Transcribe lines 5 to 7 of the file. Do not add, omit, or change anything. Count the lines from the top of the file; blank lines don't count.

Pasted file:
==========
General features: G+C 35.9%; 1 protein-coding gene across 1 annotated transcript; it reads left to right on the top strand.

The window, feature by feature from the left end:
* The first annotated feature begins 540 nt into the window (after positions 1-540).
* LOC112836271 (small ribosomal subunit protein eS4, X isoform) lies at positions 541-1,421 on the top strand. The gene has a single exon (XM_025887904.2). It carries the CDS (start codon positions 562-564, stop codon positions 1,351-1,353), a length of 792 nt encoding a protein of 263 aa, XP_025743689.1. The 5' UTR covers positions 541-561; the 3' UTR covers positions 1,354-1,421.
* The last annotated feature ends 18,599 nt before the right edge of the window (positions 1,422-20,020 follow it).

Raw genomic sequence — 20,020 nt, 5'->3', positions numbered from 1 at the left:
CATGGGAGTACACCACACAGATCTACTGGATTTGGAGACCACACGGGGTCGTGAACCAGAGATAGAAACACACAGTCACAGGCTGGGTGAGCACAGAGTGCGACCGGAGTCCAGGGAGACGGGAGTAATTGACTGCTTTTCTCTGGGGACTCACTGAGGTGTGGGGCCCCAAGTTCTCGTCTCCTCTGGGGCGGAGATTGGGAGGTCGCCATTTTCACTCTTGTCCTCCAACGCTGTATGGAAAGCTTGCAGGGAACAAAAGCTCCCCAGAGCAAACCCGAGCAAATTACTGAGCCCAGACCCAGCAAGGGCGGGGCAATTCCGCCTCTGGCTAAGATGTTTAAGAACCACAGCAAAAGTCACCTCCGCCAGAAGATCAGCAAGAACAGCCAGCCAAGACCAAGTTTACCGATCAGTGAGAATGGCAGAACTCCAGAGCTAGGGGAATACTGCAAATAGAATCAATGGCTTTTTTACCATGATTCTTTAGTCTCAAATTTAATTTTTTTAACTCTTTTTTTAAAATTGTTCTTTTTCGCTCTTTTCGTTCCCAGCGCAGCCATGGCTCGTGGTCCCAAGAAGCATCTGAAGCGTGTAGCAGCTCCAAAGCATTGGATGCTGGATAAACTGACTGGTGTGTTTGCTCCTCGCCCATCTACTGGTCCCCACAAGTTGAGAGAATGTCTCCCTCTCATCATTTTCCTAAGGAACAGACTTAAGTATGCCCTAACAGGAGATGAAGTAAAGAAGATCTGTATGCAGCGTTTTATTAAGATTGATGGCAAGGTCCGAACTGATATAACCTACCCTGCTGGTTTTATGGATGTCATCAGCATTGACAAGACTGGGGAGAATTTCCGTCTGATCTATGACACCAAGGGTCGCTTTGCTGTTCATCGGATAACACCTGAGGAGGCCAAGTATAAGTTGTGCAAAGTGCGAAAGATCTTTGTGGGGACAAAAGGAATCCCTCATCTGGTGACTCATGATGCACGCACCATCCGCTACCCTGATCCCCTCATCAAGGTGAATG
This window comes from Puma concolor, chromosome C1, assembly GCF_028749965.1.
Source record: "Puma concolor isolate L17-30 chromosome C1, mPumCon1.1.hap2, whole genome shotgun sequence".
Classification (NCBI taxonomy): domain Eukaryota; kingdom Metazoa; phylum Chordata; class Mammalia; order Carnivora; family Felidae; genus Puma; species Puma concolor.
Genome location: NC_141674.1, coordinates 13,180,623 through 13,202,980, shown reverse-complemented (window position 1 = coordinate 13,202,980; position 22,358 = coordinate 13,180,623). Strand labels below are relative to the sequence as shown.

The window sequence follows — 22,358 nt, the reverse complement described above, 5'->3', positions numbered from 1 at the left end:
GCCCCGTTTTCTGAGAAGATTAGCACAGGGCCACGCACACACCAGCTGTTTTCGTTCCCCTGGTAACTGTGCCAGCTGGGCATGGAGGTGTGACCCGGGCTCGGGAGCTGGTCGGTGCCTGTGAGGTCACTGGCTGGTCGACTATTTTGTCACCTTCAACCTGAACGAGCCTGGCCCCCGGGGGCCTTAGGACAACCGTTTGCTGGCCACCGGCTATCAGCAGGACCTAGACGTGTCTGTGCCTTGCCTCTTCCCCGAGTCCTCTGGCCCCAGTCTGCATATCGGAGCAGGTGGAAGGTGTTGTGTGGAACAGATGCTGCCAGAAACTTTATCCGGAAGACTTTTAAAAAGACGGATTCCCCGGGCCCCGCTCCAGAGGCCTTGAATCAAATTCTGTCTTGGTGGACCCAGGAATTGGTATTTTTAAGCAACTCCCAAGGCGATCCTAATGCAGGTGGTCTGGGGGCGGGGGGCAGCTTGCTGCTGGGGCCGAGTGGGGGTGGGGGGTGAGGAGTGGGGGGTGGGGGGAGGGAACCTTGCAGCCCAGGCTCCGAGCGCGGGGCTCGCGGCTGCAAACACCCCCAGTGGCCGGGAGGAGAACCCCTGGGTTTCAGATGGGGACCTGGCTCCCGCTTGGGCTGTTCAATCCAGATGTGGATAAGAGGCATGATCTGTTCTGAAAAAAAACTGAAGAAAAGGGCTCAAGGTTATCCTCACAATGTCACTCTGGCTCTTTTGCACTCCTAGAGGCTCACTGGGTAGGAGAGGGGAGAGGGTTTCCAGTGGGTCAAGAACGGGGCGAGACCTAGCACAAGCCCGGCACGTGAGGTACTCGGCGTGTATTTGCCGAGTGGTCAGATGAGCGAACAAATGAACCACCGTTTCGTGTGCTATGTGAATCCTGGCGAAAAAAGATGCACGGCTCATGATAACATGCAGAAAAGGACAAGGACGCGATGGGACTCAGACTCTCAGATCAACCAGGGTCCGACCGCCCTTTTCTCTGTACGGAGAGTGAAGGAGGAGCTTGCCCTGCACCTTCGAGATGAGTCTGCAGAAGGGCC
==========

* The last annotated feature ends 18,599 nt before the right edge of the window (positions 1,422-20,020 follow it).

Raw genomic sequence — 20,020 nt, 5'->3', positions numbered from 1 at the left:
CATGGGAGTACACCACACAGATCTACTGGATTTGGAGACCACACGGGGTCGTGAACCAGAGATAGAAACACACAGTCACAGGCTGGGTGAGCACAGAGTGCGACCGGAGTCCAGGGAGACGGGAGTAATTGACTGCTTTTCTCTGGGGACTCACTGAGGTGTGGGGCCCCAAGTTCTCGTCTCCTCTGGGGCGGAGATTGGGAGGTCGCCATTTTCACTCTTGTCCTCCAACGCTGTATGGAAAGCTTGCAGGGAACAAAAGCTCCCCAGAGCAAACCCGAGCAAATTACTGAGCCCAGACCCAGCAAGGGCGGGGCAATTCCGCCTCTGGCTAAGATGTTTAAGAACCACAGCAAAAGTCACCTCCGCCAGAAGATCAGCAAGAACAGCCAGCCAAGACCAAGTTTACCGATCAGTGAGAATGGCAGAACTCCAGAGCTAGGGGAATACTGCAAATAGAATCAATGGCTTTTTTACCATGATTCTTTAGTCTCAAATTTAATTTTTTTAACTCTTTTTTTAAAATTGTTCTTTTTCGCTCTTTTCGTTCCCAGCGCAGCCATGGCTCGTGGTCCCAAGAAGCATCTGAAGCGTGTAGCAGCTCCAAAGCATTGGATGCTGGATAAACTGACTGGTGTGTTTGCTCCTCGCCCATCTACTGGTCCCCACAAGTTGAGAGAATGTCTCCCTCTCATCATTTTCCTAAGGAACAGACTTAAGTATGCCCTAACAGGAGATGAAGTAAAGAAGATCTGTATGCAGCGTTTTATTAAGATTGATGGCAAGGTCCGAACTGATATAACCTACCCTGCTGGTTTTATGGATGTCATCAGCATTGACAAGACTGGGGAGAATTTCCGTCTGATCTATGACACCAAGGGTCGCTTTGCTGTTCATCGGATAACACCTGAGGAGGCCAAGTATAAGTTGTGCAAAGTGCGAAAGATCTTTGTGGGGACAAAAGGAATCCCTCATCTGGTGACTCATGATGCACGCACCATCCGCTACCCTGATCCCCTCATCAAGGTGAATG